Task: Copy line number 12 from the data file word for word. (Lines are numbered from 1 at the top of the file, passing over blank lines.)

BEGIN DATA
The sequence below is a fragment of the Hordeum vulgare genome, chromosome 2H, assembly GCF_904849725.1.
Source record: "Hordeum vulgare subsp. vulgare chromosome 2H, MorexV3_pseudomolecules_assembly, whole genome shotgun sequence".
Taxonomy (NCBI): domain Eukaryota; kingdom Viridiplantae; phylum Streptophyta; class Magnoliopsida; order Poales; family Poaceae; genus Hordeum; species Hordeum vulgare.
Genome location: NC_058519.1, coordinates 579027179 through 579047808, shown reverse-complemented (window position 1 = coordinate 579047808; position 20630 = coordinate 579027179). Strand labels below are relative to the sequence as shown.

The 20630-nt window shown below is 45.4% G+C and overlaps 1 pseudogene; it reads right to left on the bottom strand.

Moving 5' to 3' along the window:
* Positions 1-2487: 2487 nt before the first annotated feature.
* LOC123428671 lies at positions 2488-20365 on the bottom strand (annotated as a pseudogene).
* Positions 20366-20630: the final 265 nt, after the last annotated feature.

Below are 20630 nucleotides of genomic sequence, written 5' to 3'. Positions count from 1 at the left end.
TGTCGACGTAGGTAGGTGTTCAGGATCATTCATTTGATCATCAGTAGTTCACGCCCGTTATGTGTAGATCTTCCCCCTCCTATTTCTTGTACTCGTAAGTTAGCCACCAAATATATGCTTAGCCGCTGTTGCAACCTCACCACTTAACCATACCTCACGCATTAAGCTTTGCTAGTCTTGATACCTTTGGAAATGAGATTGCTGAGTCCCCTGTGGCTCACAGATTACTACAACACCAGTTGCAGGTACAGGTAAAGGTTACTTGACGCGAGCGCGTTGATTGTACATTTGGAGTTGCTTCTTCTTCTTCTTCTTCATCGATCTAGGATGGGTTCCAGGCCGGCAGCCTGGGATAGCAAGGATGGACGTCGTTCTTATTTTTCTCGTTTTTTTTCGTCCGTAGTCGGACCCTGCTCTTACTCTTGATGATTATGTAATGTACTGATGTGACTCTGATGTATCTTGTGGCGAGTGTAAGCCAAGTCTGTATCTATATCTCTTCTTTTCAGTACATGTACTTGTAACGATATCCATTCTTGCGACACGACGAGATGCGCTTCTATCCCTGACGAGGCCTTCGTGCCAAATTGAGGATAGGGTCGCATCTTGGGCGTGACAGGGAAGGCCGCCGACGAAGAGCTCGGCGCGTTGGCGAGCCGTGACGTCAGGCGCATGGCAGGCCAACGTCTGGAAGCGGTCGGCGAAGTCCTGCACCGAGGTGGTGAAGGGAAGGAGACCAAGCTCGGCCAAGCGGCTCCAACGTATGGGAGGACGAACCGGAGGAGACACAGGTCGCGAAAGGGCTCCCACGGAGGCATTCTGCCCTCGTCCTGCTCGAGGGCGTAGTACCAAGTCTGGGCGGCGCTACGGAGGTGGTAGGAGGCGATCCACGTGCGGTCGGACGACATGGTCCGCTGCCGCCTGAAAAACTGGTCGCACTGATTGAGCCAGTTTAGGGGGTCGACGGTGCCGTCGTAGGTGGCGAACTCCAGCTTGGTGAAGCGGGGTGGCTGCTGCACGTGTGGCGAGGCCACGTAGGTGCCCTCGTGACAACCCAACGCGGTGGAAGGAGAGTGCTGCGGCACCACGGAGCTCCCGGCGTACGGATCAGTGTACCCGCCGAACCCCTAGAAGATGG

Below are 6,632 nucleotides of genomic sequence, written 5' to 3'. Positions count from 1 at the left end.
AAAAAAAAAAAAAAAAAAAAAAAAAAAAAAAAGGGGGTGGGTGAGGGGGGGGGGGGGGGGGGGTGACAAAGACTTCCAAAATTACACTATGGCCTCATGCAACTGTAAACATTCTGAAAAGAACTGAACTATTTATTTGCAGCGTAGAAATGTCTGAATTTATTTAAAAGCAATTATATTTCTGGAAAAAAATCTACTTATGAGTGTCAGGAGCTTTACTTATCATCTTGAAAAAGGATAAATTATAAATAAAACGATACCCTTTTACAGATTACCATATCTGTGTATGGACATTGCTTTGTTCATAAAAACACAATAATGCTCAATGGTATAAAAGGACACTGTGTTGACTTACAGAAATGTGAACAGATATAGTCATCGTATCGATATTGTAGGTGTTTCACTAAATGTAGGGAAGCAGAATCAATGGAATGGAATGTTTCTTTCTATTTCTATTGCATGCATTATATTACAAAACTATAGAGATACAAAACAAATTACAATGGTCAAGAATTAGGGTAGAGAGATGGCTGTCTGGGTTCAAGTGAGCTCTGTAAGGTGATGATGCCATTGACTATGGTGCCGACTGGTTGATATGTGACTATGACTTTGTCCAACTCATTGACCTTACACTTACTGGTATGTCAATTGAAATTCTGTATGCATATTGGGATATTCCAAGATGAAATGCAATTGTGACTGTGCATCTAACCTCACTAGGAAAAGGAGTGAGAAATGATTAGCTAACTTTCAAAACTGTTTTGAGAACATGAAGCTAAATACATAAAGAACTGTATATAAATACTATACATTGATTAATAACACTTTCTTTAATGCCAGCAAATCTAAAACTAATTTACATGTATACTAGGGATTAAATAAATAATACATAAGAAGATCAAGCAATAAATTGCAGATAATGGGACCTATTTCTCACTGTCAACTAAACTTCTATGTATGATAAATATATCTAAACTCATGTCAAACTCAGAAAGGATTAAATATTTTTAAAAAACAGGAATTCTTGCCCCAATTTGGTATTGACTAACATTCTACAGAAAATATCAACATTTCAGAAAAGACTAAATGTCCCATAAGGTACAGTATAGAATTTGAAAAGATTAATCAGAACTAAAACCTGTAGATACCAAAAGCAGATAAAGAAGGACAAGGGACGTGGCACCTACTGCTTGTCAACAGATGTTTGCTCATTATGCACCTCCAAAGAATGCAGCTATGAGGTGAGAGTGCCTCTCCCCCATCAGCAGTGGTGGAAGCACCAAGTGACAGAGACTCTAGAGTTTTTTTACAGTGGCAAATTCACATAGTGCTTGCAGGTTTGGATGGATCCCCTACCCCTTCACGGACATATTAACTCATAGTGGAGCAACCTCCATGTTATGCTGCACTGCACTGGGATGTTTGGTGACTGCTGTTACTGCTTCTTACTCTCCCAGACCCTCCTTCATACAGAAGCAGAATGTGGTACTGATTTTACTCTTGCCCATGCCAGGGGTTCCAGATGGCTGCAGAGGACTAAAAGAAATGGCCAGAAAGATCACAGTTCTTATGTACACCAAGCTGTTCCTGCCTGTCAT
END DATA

Below are 6,632 nucleotides of genomic sequence, written 5' to 3'. Positions count from 1 at the left end.